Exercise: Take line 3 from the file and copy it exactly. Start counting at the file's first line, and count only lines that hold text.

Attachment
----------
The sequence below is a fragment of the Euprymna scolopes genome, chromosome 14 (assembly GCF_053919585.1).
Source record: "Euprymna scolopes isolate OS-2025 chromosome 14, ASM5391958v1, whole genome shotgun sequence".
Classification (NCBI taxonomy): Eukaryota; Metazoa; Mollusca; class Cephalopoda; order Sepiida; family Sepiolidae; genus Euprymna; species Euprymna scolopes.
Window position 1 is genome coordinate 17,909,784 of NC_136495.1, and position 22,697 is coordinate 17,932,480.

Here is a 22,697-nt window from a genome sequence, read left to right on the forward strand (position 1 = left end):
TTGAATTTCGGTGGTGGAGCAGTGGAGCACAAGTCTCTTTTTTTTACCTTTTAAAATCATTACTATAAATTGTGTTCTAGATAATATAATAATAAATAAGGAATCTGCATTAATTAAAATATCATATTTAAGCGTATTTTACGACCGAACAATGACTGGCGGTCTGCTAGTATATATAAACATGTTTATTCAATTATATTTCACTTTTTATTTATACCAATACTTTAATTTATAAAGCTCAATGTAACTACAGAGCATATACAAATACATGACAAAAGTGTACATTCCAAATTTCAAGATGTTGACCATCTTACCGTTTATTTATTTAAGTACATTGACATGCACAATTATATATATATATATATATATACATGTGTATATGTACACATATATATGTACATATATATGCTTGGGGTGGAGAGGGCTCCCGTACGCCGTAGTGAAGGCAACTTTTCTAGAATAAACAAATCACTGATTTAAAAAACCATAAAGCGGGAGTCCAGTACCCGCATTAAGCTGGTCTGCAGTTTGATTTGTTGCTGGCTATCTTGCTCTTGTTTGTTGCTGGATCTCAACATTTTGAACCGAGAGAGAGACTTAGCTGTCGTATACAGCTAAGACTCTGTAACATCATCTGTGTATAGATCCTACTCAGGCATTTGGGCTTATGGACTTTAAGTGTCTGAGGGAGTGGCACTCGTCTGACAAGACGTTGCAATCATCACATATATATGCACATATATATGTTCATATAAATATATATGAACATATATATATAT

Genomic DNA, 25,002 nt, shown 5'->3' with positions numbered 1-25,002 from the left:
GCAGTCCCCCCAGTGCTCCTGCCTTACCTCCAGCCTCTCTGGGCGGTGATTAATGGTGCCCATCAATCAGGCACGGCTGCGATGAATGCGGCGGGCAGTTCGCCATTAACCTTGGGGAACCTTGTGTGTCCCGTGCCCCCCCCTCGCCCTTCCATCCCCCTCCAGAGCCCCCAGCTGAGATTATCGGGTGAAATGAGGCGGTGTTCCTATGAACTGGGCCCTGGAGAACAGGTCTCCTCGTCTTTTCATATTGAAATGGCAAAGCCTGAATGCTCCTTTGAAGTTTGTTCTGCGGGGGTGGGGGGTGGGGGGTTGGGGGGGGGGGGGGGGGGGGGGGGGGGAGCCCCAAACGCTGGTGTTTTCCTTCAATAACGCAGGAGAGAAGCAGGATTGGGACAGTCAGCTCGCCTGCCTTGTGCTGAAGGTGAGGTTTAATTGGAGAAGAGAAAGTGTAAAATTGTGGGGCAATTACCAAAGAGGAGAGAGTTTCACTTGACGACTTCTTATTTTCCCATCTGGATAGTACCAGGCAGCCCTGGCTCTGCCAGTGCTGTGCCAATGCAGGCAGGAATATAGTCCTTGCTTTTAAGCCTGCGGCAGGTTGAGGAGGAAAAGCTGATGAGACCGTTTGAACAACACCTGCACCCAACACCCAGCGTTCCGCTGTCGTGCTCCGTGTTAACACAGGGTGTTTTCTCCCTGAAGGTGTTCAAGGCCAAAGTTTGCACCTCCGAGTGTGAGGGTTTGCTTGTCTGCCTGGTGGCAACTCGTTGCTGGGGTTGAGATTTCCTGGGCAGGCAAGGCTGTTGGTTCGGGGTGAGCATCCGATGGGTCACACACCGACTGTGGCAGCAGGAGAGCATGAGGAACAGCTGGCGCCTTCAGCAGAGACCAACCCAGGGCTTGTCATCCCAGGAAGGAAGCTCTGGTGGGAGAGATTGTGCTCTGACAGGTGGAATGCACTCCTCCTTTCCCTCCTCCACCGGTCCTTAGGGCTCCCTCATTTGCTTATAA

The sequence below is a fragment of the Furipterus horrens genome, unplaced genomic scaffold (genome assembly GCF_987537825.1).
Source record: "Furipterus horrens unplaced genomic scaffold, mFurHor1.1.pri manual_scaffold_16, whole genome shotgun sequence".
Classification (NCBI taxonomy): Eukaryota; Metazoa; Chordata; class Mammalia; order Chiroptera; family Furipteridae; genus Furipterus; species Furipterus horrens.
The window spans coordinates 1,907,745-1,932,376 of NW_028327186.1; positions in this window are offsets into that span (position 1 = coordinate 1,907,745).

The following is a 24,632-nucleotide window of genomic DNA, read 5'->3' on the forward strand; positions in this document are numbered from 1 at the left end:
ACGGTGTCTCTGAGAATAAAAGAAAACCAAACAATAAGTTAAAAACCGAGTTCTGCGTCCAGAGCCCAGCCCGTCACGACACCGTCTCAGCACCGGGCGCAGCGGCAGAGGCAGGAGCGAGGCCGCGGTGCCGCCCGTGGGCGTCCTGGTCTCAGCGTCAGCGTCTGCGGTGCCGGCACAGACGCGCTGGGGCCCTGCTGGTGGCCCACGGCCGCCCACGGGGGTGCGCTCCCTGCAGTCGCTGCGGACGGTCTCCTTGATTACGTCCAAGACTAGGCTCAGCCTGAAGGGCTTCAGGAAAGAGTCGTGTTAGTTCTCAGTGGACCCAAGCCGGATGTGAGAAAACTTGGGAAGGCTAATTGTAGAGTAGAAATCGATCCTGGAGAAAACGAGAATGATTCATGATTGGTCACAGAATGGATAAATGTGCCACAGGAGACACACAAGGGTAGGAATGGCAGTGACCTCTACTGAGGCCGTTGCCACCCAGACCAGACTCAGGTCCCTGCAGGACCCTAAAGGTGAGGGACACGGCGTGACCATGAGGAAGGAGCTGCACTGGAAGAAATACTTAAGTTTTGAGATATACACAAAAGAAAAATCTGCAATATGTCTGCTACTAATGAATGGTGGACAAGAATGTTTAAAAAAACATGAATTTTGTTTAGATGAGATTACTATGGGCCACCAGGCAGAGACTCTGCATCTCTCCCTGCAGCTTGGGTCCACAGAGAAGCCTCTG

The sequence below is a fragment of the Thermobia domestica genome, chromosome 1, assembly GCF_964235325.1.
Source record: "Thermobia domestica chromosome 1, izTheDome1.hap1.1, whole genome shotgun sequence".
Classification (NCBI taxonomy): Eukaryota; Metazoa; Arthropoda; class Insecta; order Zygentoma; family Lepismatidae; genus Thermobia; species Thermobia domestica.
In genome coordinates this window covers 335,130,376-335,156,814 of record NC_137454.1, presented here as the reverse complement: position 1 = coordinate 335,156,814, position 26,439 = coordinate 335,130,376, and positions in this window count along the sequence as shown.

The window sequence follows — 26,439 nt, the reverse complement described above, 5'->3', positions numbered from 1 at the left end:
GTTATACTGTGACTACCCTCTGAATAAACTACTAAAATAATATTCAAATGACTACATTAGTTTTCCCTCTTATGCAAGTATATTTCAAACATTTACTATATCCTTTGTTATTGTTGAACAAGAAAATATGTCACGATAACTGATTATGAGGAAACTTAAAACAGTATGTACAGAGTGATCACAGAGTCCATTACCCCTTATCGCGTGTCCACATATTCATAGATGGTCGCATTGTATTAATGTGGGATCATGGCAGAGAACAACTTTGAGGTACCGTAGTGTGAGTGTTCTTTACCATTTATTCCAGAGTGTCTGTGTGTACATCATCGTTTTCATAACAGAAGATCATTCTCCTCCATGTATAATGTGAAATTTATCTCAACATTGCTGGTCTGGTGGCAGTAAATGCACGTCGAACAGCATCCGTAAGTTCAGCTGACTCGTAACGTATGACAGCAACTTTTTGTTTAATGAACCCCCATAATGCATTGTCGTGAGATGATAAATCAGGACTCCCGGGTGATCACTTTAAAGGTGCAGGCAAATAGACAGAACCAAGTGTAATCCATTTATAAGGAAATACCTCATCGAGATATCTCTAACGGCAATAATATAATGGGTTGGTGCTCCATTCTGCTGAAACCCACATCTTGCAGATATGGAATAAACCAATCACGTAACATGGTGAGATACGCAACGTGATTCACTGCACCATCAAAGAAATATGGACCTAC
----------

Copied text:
Classification (NCBI taxonomy): Eukaryota; Metazoa; Mollusca; class Cephalopoda; order Sepiida; family Sepiolidae; genus Euprymna; species Euprymna scolopes.